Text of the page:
How to Practice Shutting Up (Customer Development Practice)

I’ve discovered a great new method of growing bigger ears. Ready? Wait for it… go listen to sales pitches from startup consultants.

If you’re an entrepreneur, then you probably don’t like being bossed around and you might think your own opinion is pretty damn good. If you didn’t, you probably wouldn’t be starting your own company.

(I’ll admit it, I have both of those flaws to varying degrees.)

Given those two features, you may or may not have a tough time (like me) really shutting up and listening to your customers. It’s always tempting to interject your own opinion, and even if you think you’re just asking a clarifying question, you’re probably adding some spin to it to try to nudge your customer’s responses the way you want…the way you expect…the way you know your customers ought to be thinking.

But if you do that, you’re not getting real customer feedback. Instead, you’re just stroking your own ego and validating an opinion rather than validating a hypothesis.

Throw Me the Pitch

If you’re in the middle of starting a company (like me), you’re also probably in the middle of being pitched by a startup consultant, lawyer, accountant, and maybe even a holistic acupuncturist with discounts for hungry entrepreneurs.

You might find this a bit annoying, especially if you didn’t realize you were doing everything wrong and this consultant was going to fix all of your problems for $250 or more an hour.

C’est la vie.

Make the best of it. Instead of getting frustrated, I suggest taking the opportunity to shut up.

By keeping your mouth shut and a smile on your face you might be able to gain a few advantages:

  1. You might actually be doing something wrong and the consultant might have a good point.
  2. The consultant might stop telling you what to do and start asking questions to clarify your situation and your pain points. (In which case you may have found yourself a genuinely useful consultant.)
  3. You’ll practice listening.

 

I Still Want Bigger Ears

Listening requires patience and both are like muscles that require practice and exercise to develop.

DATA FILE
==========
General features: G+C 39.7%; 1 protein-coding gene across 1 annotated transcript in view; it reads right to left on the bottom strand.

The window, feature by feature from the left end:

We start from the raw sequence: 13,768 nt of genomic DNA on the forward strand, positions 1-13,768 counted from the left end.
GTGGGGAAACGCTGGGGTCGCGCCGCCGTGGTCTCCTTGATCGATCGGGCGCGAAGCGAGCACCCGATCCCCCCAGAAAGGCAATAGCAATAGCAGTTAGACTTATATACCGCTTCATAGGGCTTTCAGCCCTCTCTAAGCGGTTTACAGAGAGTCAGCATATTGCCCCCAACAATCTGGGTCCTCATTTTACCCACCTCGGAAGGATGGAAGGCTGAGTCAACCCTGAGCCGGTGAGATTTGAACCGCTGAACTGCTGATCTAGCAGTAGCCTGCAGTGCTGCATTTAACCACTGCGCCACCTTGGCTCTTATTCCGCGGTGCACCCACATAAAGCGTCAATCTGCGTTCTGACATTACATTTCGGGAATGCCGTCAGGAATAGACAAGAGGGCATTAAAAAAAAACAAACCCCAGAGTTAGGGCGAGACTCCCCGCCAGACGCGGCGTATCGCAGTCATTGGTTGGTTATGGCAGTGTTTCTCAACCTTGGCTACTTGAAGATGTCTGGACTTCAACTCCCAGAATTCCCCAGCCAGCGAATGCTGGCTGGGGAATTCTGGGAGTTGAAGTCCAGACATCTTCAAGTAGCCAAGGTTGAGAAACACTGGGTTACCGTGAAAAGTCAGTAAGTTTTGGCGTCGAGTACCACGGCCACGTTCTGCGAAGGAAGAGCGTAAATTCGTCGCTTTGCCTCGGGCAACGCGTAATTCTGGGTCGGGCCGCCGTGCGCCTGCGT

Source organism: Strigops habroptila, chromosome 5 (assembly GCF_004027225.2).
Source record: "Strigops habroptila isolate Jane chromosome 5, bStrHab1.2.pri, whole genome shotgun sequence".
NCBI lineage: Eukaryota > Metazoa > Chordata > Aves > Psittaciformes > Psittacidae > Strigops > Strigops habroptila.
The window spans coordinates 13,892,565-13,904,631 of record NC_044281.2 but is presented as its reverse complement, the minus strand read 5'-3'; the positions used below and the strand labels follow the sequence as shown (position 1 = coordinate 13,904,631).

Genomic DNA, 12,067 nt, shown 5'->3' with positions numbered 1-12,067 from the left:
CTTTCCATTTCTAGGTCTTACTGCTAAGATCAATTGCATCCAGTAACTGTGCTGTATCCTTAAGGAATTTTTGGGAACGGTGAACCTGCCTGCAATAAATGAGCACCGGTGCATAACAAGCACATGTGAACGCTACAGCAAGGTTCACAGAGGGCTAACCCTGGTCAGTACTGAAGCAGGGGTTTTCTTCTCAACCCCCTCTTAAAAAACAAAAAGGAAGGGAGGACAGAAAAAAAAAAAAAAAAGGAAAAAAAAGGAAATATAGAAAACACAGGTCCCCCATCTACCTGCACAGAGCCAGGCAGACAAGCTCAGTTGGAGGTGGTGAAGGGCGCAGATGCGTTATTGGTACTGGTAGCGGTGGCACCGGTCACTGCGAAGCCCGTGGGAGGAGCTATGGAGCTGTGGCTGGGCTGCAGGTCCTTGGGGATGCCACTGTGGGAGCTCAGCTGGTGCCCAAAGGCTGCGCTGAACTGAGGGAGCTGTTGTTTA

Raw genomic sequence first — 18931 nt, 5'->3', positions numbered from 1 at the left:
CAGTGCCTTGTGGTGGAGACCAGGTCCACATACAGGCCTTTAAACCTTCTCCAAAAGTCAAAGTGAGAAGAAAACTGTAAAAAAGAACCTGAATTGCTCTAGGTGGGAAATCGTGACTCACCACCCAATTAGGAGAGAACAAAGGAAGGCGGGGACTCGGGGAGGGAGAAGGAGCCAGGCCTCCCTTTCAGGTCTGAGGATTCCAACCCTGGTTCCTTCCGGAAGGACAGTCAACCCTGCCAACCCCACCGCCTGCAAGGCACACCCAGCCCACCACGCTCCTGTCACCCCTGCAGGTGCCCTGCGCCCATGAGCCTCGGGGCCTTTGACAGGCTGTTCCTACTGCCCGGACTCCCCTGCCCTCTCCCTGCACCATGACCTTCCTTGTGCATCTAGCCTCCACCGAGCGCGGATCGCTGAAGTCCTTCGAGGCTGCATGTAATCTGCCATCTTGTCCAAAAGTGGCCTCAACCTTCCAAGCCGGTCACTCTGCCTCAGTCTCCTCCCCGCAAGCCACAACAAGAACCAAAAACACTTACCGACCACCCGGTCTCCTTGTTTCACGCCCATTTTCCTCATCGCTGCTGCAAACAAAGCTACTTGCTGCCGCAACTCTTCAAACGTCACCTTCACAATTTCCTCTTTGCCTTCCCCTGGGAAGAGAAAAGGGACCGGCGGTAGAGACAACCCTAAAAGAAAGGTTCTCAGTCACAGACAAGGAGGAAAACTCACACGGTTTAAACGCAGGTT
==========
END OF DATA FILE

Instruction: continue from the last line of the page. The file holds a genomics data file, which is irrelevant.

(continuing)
Listening requires patience and practice to develop. Click To Tweet

All too often, I feel pressure to never shut up, never allow a gap in the conversation, and sell, sell, sell.

Particularly here in Silicon Valley, if you can’t get someone excited about your startup in two sentences and blather on about it for at least 30 minutes without coming up for air, there’s a sense that you’re done for.

“You’re not passionate enough.”

“You’re not a good salesman.”

“You’ll never get investment.”

Maybe all that’s true.

I can’t say for certain and I’d certainly agree that the gift of the gab is a great skill that I also need a lot of practice with. Still, while I want to improve my sales pitch, I also want to make sure I am simultaneously developing a fascistic ability to shut up and listen to my customers. Especially when they disagree with me, my product, my unspoken assumptions, and my ego.

I want to be able to listen to a 2 hours diatribe of how much of an idiot I am, continue smiling, neatly summarize the points made, repeat those points back to make sure I understood them, say thank you, and learn from the experience.

Until then, I’m going to keep practicing my listening as often as I practice my sales pitch.

Discussion (3 comments)

  1. Doug says:
    29.06.2011.

    In a previous life, I switch careers once to commission-only sales. I had a problem initially talking instead of listening (yes, I do like to talk).

    I came up with a technique of saying “showtime” to myself right before a meeting.

    This comes from a movie: about a stage actor/director (I forget) who says “showtime” to himself in the mirror right before going on stage.

    1. Tristan says:
      29.06.2011.

      I hope it wasn’t Dirk Diggler. I seem to recall that scene. ๐Ÿ˜‰

  2. Pingback: How to (Not) Sell Me, I Dare You to Try | GrasshopperHerder.com

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